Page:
I think about Madonna a lot.
Just last month, I had a dream where I was eating dinner with Ray Wise at the Waldorf-Astoria. I was looking very good in a suit, and we were discussing something that felt very important at the time (I can only assume it had something to do with Twin Peaks). When Madonna suddenly appeared out of nowhere to ask me for an autograph, I yelled at her for interrupting and made her cry.
I don’t know why my dream-self reacted that way, or why I was at the Waldorf-Astoria with Ray Wise, but my point is that Madonna’s presence in my dreams – however small – obviously suggests a deeply embedded subconscious obsession. Perhaps it is because we have some things in common:
1. We’re both Italian.
2. She has devoted her life to embodying and refining the Great American Pop Concept, and for as long as I can remember I’ve been enthralled by that very same idea.
3. She has sold a bajillion records, and I own, listen to, and thoroughly enjoy some of them on a fairly frequent, semi-regular basis.
Madonna is my mother, my sister, my muse, and my girlfriend. And I am completely aware that the Freudian implications of this are terrifying.
Which brings me to the main reason that Madonna owns so much real estate where my thoughts live: There is nothing more titillating to the eyes of a heterosexual lapsed-Catholic male with an unquenchable thirst for ear candy than a singing blonde girl from Brooklyn who is obsessed with making church dirty.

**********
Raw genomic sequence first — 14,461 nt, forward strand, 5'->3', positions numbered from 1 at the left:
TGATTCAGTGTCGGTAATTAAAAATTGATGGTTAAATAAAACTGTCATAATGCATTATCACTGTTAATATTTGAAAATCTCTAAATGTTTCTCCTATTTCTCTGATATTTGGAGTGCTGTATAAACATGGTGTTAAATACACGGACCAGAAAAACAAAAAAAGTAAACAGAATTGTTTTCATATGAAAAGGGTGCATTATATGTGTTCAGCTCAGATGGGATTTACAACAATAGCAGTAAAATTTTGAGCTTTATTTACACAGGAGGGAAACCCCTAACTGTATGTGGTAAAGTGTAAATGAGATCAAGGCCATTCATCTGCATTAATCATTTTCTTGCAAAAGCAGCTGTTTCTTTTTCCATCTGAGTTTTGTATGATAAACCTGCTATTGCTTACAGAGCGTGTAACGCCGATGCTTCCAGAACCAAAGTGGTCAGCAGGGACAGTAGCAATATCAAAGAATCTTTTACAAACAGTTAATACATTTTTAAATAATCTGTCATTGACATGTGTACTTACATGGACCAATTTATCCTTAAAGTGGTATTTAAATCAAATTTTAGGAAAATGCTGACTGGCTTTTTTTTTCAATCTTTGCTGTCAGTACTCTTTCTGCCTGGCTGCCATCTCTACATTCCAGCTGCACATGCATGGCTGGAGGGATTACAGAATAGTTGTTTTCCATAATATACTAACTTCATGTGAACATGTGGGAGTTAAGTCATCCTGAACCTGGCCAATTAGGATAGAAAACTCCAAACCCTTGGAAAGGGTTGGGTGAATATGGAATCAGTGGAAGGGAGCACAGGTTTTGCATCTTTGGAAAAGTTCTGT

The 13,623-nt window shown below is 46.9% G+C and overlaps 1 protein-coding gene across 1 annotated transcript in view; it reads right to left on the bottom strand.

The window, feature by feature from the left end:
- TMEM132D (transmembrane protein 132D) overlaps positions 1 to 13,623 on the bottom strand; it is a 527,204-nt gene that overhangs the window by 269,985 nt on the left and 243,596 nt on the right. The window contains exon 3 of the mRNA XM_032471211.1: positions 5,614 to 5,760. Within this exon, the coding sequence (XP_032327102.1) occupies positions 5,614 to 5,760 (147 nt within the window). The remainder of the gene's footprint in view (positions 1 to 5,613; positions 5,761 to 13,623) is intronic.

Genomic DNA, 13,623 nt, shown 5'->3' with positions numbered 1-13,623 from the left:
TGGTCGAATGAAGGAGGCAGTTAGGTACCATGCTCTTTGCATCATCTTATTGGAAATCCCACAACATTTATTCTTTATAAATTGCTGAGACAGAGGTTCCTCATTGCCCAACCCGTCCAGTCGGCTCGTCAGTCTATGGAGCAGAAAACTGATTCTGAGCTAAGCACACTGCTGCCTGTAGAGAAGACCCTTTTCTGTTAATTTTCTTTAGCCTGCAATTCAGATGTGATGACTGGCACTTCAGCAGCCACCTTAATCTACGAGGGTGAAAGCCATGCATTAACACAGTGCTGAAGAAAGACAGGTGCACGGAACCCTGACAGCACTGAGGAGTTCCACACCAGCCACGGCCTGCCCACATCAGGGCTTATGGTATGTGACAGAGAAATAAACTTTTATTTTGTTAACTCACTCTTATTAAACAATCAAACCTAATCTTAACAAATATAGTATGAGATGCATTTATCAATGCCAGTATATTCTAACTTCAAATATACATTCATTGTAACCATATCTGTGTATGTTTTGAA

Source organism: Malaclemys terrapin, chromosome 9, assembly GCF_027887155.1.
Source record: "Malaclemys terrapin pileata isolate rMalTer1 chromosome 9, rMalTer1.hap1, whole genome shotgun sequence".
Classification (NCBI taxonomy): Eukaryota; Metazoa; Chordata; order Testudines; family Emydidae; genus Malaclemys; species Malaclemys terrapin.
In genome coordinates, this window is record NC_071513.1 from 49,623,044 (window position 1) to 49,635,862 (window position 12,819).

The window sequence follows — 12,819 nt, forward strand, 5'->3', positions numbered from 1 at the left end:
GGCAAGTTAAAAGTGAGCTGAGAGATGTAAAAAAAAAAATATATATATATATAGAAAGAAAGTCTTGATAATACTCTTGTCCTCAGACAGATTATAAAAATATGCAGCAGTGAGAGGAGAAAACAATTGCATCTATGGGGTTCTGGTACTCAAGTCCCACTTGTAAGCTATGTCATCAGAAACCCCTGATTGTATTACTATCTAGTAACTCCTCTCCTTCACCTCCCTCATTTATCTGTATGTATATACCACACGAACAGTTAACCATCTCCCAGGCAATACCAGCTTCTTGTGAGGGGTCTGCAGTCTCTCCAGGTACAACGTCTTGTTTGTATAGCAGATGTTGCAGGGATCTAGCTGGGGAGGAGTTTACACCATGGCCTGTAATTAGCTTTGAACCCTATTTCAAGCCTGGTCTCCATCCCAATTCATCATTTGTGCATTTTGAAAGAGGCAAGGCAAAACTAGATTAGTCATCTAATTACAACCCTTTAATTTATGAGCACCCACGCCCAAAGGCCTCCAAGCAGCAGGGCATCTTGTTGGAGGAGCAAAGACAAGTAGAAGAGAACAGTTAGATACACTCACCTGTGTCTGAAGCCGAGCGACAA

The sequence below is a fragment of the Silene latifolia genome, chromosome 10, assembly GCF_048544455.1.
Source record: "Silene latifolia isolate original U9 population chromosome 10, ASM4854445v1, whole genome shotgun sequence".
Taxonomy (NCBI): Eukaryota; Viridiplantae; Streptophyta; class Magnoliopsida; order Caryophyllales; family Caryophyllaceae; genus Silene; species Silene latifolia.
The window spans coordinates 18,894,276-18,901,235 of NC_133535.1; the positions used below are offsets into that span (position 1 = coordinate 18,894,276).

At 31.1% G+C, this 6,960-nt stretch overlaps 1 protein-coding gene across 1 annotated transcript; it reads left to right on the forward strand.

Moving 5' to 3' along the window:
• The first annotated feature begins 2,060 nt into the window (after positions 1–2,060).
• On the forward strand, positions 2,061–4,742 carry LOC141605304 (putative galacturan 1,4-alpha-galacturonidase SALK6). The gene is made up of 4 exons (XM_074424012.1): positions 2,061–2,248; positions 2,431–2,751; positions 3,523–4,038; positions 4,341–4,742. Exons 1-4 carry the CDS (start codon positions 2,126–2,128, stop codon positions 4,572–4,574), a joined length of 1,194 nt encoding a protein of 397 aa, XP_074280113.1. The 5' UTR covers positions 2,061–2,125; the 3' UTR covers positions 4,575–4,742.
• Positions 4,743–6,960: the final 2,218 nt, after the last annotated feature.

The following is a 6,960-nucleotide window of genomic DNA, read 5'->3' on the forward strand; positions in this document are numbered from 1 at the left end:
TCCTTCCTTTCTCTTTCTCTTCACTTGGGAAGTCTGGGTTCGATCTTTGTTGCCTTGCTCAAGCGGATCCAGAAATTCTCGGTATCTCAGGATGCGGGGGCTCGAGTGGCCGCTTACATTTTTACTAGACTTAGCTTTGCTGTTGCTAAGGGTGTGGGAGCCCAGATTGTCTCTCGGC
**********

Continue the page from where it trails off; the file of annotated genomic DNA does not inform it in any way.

I think about Madonna a lot.
So you can imagine how thrilled I was when her latest album, MDNA, began with a good old-fashioned prayer:
“Oh, my God, I am heartily sorry for having offended Thee
And I detest all my sins
Because I dread the loss of heaven, and the pains of hell.
But most of all because I love Thee,
And I want so badly to be good.”
That shit is hot.
Besides being awesome, it also serves as a very, very telling introduction to the fifty minutes of music that follows. On one level, it’s an unmistakable declaration of intent: Madonna is trotting out some old tricks here. Awesome, reliable old tricks. But on another, definitely-unintentional-but-impossible-to-ignore level, it reads as a perfect summation of New Millennium Madonna: She’s sorry for being old. She’s going to cover it up as best she can. She’s gonna try on a lotta different masks tonight; most of them are going to look kind of like Rihanna. She knows she should stop, but she doesn’t know how to, and she’s terrified to find out what might happen if she does. She wants so goddamn badly to be good.
I think about Madonna a lot.
Now, of course, Madonna doesn’t actually think this. Not consciously, anyway. But this is why she’s still so interesting: you know, you just fucking know, that there’s no way she can keep going like this and not be losing just a little bit of sleep at night, wondering if she actually does come across as silly and as sad as we all say she does. At this point, the fact that Madonna insists on still being Madonna makes her almost as much of a freak show as Michael Jackson was, but she just can’t be as blissfully unaware. Madonna is too smart. We know this. She’s been proving it over and over again for thirty fucking years. Nobody has ever made as big of a career in pop music as she has that is based so much on simply just being smarter than all of us.